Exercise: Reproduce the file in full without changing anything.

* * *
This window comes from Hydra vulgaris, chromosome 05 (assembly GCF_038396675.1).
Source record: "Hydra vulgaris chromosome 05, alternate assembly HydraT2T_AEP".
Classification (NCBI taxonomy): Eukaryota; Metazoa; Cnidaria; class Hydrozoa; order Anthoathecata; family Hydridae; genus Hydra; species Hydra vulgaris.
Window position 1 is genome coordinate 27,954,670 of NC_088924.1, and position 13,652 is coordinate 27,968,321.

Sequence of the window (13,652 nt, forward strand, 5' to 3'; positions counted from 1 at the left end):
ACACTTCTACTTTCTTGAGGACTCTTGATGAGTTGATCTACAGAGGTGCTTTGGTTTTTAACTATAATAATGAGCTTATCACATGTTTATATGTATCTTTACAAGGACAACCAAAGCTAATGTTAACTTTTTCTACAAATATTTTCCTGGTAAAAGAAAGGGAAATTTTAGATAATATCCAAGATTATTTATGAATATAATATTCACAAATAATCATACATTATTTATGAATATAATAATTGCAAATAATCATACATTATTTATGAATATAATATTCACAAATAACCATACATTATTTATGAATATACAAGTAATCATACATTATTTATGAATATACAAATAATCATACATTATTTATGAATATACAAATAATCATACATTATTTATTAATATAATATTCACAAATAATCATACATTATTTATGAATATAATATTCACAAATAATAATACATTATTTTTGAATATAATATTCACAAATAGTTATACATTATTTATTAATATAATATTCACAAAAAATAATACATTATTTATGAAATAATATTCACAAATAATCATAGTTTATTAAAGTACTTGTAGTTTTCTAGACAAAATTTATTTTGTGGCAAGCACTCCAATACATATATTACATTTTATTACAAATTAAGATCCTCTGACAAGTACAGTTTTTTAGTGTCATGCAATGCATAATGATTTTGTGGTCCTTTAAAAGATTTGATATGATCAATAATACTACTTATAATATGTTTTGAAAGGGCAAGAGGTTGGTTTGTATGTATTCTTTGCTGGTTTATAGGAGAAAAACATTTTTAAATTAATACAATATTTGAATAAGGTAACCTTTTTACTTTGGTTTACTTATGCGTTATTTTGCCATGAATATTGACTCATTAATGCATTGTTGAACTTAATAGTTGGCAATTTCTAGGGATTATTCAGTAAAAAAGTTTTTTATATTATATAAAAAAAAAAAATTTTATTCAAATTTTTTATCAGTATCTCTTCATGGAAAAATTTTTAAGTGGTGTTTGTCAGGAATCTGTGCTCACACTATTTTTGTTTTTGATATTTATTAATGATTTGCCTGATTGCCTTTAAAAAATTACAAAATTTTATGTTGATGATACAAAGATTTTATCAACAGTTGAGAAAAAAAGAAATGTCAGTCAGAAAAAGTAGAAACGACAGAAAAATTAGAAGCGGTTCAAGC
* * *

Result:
This window comes from Hydra vulgaris, chromosome 05 (assembly GCF_038396675.1).
Source record: "Hydra vulgaris chromosome 05, alternate assembly HydraT2T_AEP".
Classification (NCBI taxonomy): Eukaryota; Metazoa; Cnidaria; class Hydrozoa; order Anthoathecata; family Hydridae; genus Hydra; species Hydra vulgaris.
Window position 1 is genome coordinate 27,954,670 of NC_088924.1, and position 13,652 is coordinate 27,968,321.

Sequence of the window (13,652 nt, forward strand, 5' to 3'; positions counted from 1 at the left end):
ACACTTCTACTTTCTTGAGGACTCTTGATGAGTTGATCTACAGAGGTGCTTTGGTTTTTAACTATAATAATGAGCTTATCACATGTTTATATGTATCTTTACAAGGACAACCAAAGCTAATGTTAACTTTTTCTACAAATATTTTCCTGGTAAAAGAAAGGGAAATTTTAGATAATATCCAAGATTATTTATGAATATAATATTCACAAATAATCATACATTATTTATGAATATAATAATTGCAAATAATCATACATTATTTATGAATATAATATTCACAAATAACCATACATTATTTATGAATATACAAGTAATCATACATTATTTATGAATATACAAATAATCATACATTATTTATGAATATACAAATAATCATACATTATTTATTAATATAATATTCACAAATAATCATACATTATTTATGAATATAATATTCACAAATAATAATACATTATTTTTGAATATAATATTCACAAATAGTTATACATTATTTATTAATATAATATTCACAAAAAATAATACATTATTTATGAAATAATATTCACAAATAATCATAGTTTATTAAAGTACTTGTAGTTTTCTAGACAAAATTTATTTTGTGGCAAGCACTCCAATACATATATTACATTTTATTACAAATTAAGATCCTCTGACAAGTACAGTTTTTTAGTGTCATGCAATGCATAATGATTTTGTGGTCCTTTAAAAGATTTGATATGATCAATAATACTACTTATAATATGTTTTGAAAGGGCAAGAGGTTGGTTTGTATGTATTCTTTGCTGGTTTATAGGAGAAAAACATTTTTAAATTAATACAATATTTGAATAAGGTAACCTTTTTACTTTGGTTTACTTATGCGTTATTTTGCCATGAATATTGACTCATTAATGCATTGTTGAACTTAATAGTTGGCAATTTCTAGGGATTATTCAGTAAAAAAGTTTTTTATATTATATAAAAAAAAAAAATTTTATTCAAATTTTTTATCAGTATCTCTTCATGGAAAAATTTTTAAGTGGTGTTTGTCAGGAATCTGTGCTCACACTATTTTTGTTTTTGATATTTATTAATGATTTGCCTGATTGCCTTTAAAAAATTACAAAATTTTATGTTGATGATACAAAGATTTTATCAACAGTTGAGAAAAAAAGAAATGTCAGTCAGAAAAAGTAGAAACGACAGAAAAATTAGAAGCGGTTCAAGC